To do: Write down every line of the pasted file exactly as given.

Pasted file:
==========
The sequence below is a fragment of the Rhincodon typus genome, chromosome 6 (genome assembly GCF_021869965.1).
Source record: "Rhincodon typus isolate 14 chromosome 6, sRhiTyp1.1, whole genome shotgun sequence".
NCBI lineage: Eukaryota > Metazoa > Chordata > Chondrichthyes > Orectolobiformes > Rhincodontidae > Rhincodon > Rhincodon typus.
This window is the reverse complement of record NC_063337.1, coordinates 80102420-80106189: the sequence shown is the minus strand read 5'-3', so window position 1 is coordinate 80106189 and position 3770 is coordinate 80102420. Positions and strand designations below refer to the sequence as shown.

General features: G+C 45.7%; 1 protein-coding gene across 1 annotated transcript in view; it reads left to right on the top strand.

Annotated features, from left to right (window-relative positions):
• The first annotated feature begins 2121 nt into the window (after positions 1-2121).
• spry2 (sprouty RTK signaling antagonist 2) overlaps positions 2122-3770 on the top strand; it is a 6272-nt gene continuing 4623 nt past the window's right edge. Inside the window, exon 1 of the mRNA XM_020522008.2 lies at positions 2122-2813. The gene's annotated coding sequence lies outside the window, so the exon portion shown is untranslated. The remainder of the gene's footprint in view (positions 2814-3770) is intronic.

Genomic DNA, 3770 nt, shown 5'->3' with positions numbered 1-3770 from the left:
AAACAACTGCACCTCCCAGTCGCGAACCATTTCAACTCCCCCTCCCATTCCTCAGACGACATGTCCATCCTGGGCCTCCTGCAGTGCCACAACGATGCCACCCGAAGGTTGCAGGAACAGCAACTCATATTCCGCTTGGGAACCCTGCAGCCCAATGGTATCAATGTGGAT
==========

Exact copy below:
The sequence below is a fragment of the Rhincodon typus genome, chromosome 6 (genome assembly GCF_021869965.1).
Source record: "Rhincodon typus isolate 14 chromosome 6, sRhiTyp1.1, whole genome shotgun sequence".
NCBI lineage: Eukaryota > Metazoa > Chordata > Chondrichthyes > Orectolobiformes > Rhincodontidae > Rhincodon > Rhincodon typus.
This window is the reverse complement of record NC_063337.1, coordinates 80102420-80106189: the sequence shown is the minus strand read 5'-3', so window position 1 is coordinate 80106189 and position 3770 is coordinate 80102420. Positions and strand designations below refer to the sequence as shown.

General features: G+C 45.7%; 1 protein-coding gene across 1 annotated transcript in view; it reads left to right on the top strand.

Annotated features, from left to right (window-relative positions):
• The first annotated feature begins 2121 nt into the window (after positions 1-2121).
• spry2 (sprouty RTK signaling antagonist 2) overlaps positions 2122-3770 on the top strand; it is a 6272-nt gene continuing 4623 nt past the window's right edge. Inside the window, exon 1 of the mRNA XM_020522008.2 lies at positions 2122-2813. The gene's annotated coding sequence lies outside the window, so the exon portion shown is untranslated. The remainder of the gene's footprint in view (positions 2814-3770) is intronic.

Genomic DNA, 3770 nt, shown 5'->3' with positions numbered 1-3770 from the left:
AAACAACTGCACCTCCCAGTCGCGAACCATTTCAACTCCCCCTCCCATTCCTCAGACGACATGTCCATCCTGGGCCTCCTGCAGTGCCACAACGATGCCACCCGAAGGTTGCAGGAACAGCAACTCATATTCCGCTTGGGAACCCTGCAGCCCAATGGTATCAATGTGGAT